While it may be true that there is a deep hunger for community, the invitation to join UU communities has not been compelling enough to get a large response. So we have accepted slow and small growth as the best we can do.
Why shouldn't 1% of the US population be involved in some way with UU Congregations?
We need to be making a different invitation to people. Understand that the invitation we make to people is not the same as our overall mission. Reiterating that our overall mission is help people develop spiritual depth and make the world a better place is not the same as a specific invitation to a particular group of people to do something together.
As a way to think about this, I would recommend the following:
(1) Look at your mission statement and strip out of it all talk of being "a community" that
(2) Think about your congregation and name one or more things that it, or some of it, does well. Does it have a great Faith Development program? Is there a group that shows up for racial justice? Do you worship well? Is your Green group active and vibrant?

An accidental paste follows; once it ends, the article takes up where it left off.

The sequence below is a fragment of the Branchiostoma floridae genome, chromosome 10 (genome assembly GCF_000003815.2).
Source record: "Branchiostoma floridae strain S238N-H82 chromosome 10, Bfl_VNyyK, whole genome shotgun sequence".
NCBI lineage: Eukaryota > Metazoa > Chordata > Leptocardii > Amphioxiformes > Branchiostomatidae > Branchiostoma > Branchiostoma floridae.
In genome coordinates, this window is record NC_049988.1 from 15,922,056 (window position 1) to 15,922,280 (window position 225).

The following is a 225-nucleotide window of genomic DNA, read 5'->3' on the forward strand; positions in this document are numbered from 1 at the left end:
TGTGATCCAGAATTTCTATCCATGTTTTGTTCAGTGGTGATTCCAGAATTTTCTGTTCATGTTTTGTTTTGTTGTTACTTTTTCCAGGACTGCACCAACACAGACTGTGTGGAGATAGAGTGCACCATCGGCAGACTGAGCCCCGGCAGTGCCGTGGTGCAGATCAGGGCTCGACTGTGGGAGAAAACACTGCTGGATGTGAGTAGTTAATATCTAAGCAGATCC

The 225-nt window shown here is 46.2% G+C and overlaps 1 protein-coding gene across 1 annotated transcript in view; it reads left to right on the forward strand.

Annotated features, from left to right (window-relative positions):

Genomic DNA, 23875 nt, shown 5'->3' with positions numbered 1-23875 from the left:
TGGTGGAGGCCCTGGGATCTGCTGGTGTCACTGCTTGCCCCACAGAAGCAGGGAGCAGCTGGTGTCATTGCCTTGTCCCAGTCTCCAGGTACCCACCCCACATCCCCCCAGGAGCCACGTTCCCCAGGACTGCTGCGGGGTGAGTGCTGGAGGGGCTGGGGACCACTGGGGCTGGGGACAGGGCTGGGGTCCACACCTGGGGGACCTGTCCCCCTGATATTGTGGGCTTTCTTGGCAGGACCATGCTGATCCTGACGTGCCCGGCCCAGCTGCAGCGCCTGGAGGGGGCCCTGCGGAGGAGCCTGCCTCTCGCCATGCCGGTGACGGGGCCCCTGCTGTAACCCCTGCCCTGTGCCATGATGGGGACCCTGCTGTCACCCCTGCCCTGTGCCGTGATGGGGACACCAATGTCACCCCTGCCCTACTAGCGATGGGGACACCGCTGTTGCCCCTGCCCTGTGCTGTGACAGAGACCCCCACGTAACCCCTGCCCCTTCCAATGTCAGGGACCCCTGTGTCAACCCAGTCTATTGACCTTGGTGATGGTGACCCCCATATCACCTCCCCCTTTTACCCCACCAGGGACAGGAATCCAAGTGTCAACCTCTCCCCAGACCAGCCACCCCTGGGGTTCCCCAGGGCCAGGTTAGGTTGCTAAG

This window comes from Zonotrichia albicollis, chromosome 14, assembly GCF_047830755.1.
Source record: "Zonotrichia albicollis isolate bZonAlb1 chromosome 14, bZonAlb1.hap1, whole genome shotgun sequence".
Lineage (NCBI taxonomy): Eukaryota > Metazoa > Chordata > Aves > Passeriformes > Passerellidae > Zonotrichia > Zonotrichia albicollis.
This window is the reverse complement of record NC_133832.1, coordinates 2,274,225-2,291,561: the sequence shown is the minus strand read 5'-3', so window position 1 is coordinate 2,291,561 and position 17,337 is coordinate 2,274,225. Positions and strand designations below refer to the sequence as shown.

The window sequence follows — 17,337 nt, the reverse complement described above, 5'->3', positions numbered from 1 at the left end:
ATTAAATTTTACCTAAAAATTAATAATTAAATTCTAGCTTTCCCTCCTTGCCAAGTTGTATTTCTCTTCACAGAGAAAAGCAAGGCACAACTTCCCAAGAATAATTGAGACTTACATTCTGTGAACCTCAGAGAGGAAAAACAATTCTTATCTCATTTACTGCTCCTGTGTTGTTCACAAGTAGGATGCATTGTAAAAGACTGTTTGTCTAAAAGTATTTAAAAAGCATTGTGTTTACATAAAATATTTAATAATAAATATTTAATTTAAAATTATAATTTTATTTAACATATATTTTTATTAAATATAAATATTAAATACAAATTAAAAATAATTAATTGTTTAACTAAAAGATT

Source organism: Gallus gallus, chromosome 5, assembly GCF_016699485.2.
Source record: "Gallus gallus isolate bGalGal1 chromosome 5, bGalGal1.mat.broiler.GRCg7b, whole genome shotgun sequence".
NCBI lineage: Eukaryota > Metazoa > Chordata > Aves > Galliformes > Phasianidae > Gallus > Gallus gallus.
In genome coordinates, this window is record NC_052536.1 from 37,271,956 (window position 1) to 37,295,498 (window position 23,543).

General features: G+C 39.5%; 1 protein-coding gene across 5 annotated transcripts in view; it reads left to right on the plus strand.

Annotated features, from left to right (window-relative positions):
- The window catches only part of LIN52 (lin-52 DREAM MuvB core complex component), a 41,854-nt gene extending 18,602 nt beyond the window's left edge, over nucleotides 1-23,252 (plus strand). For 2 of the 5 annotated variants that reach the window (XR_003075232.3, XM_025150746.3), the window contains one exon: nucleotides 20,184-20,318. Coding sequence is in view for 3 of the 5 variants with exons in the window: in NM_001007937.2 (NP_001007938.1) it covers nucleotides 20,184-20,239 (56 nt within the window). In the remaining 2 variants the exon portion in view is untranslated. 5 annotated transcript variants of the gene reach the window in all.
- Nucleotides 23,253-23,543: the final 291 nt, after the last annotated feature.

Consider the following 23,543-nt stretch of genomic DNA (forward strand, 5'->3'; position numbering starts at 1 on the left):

(3) Think about those successful ministries. Are they succeeding because they point to unmet needs in the larger community? Are there people out in the community who need them?
(4) Redefine your mission statement as an invitation to the people in your community who want or need to be involved in such ministries. The point is to cut through the clutter and noise of the contemporary culture, you must send a specific invitation. A general statement about who you are will not do. All of the alternatives in this series involve defining the church's ministry more specifically, so that people in the community who share those specific concerns, will want to get involved in the work.
(5) This is the hard part: organize your congregation's programming to make that invitation and to meet the expectations of the people who will respond to it. All your programming: your worship, your children's Faith Development, your adult programming, your youth and young adult programming, your music. Place Unitarian Universalism as a faith tradition in the context of the invitation you are making.